We reviewed hundreds of Japanese poems and selected a number of examples based on their strong environmental themes and their ability to demonstrate the concepts discussed above. In Tables 3-8, these poems are analyzed with respect to wabi-sabi/Zen terms, kigo, and additional nature terms. Further, these otherwise independent poems are grouped both to provide the non-Japanese reader more content to consider, to further illustrate the concepts, and to achieve greater educational impact. For example, the first grouping below contains four otherwise independent poems by Basho which are related by their references to birds and by their progression through the four seasons.
Table 2. Example seasonal identifiers used in Japanese poetry.
A first group of poems, all by Basho, is presented in Table 3. Basho (1644-1694) was a poet and lay Zen monk, and his work strongly reflects both wabi-sabi and Zen ( Barnhill, 2004). “Basho, when asked for his advice to poets, said simply, ‘Cultivate a mind to follow nature and return to nature’” ( Murphy, 2014: p. 230).
Of course, the categorizations of some of these terms are somewhat subjective. Certain kigo terms, such as “spring”, “autumn”, and “winter” which can be stand-ins for the transient youth, peak, decline, and death stages of life, could also be categorized as wabi-sabi/Zen terms. However, when a term is clearly used as a kigo term, it has been preferentially categorized as such. Further, there is a great deal of overlap between wabi-sabi and Zen, as discussed above, so they have been presented as a single category to avoid arguments about how best to categorize any particular term. However, in a few cases, a term more clearly belongs to one than the other, and so it is important to note that the category of wabi-sabi/Zen should be understood as containing terms which are either wabi-sabi or Zen or both. For example, the term “nesting” evokes birth, and “nest” is a kigo for spring which is associated with beginnings, and so implicates the birth/beginning/renewal stage of samsara and is therefore more arguably a Zen term than a wabi-sabi term. This issue can also be seen in Basho’s “old pond” poem in which the term “old pond” invokes both wabi-sabi and Zen, while the term “frog” more strongly invokes Zen (“frog” being a kigo term for spring which, like “nesting”, evokes birth/beginning/renewal). The point of categorizing these terms is merely to show the reader that they can be categorized to better understand and appreciate the poems, not to over-intellectualize the issue.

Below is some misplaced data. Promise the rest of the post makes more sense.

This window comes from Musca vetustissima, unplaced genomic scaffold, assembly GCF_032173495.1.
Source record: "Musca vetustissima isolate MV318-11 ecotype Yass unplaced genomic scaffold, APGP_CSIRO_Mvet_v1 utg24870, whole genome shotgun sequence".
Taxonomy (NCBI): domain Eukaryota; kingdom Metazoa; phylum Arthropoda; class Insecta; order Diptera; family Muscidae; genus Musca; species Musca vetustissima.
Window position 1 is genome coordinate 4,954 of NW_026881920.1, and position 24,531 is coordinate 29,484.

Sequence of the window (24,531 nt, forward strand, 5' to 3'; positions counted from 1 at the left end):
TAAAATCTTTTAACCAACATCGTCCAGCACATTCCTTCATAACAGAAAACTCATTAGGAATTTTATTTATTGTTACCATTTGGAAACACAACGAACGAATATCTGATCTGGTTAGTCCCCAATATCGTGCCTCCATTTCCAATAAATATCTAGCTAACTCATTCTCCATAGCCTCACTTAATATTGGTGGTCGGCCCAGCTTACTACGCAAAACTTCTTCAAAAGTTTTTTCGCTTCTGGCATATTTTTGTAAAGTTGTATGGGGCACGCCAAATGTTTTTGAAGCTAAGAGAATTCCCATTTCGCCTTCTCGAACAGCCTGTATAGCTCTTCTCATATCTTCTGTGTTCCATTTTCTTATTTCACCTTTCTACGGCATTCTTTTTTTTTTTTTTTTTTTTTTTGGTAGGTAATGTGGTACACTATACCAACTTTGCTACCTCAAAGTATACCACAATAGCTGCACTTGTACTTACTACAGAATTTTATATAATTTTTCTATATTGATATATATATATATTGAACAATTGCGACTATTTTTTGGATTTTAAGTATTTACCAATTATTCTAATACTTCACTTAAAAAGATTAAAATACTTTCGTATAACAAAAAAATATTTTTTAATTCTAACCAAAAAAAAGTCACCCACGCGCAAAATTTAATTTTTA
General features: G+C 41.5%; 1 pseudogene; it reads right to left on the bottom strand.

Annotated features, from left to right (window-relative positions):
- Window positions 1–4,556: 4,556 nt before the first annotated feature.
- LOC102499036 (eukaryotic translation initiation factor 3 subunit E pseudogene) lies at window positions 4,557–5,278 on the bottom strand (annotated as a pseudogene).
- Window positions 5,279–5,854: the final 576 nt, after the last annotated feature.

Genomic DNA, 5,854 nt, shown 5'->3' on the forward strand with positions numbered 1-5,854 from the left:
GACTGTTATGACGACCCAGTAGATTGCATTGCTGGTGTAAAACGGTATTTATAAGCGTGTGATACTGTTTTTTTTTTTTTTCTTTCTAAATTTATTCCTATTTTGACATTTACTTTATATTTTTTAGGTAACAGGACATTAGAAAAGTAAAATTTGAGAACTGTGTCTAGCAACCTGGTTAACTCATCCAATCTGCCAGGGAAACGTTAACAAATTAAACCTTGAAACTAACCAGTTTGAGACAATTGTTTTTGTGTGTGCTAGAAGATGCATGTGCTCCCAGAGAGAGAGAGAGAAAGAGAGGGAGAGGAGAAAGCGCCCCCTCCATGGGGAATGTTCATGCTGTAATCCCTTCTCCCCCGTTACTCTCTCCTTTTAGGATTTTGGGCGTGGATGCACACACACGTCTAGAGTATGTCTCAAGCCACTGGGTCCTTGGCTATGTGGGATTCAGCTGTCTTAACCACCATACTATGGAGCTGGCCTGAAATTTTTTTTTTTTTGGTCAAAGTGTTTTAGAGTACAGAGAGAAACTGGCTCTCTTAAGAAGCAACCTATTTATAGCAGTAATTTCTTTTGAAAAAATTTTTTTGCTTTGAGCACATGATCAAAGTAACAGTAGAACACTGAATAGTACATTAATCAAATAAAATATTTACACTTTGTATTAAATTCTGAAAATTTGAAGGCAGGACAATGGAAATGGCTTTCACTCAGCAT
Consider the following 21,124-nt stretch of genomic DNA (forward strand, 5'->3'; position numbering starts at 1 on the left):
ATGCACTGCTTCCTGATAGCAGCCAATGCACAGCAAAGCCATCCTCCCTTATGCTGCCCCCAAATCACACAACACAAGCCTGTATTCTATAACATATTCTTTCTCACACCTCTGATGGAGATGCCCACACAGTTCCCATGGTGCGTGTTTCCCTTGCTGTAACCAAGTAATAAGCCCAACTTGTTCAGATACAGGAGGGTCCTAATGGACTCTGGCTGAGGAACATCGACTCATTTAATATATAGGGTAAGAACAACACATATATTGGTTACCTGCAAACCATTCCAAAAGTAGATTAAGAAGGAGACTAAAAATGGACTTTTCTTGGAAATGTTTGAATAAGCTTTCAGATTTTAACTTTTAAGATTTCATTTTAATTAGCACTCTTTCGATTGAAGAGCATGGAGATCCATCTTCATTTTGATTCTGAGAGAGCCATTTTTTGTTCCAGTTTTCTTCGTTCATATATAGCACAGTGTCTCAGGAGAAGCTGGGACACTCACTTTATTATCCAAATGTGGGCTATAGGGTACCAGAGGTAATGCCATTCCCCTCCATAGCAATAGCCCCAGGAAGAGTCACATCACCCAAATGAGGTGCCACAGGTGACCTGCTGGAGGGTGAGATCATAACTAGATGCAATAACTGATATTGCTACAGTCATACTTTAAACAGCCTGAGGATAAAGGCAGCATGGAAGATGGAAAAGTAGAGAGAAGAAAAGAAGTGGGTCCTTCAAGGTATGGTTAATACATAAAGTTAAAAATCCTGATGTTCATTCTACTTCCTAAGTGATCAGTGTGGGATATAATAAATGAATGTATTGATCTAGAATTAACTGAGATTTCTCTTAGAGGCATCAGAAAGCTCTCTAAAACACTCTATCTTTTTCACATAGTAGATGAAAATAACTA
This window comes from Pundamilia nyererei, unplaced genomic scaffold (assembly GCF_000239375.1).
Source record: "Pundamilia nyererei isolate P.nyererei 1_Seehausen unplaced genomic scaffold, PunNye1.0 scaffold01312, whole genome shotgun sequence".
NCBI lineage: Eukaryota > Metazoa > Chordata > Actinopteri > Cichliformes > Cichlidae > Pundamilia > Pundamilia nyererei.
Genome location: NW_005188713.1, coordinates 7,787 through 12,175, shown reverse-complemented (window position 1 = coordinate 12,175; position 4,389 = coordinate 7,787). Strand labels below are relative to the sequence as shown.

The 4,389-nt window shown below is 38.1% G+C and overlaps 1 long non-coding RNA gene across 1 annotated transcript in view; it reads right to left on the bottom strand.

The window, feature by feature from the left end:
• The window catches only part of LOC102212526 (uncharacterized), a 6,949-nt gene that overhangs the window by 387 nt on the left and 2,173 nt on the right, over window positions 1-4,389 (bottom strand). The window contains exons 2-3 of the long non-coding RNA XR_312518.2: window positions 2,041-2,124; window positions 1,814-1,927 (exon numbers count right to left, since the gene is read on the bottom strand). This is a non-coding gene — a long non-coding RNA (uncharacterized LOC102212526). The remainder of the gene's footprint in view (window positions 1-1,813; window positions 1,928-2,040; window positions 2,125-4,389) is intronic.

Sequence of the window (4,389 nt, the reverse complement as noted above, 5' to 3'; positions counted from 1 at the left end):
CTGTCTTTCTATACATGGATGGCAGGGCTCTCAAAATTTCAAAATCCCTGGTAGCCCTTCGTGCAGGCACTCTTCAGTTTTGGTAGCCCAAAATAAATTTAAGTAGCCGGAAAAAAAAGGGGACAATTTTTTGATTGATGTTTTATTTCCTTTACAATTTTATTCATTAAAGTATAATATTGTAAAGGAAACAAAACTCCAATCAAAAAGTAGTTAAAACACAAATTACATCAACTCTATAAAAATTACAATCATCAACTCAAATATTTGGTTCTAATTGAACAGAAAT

Poems by Ryokan and Saigyo are presented in Table 4, and are related by their natural settings and activities involving mountains, water, and gathering. Ryokan (1758-1831) was a Japanese Zen monk well-known for his calligraphy
Table 3. Selected Poems by Basho.
Table 4. Selected Poems by Ryokan and Saigyo.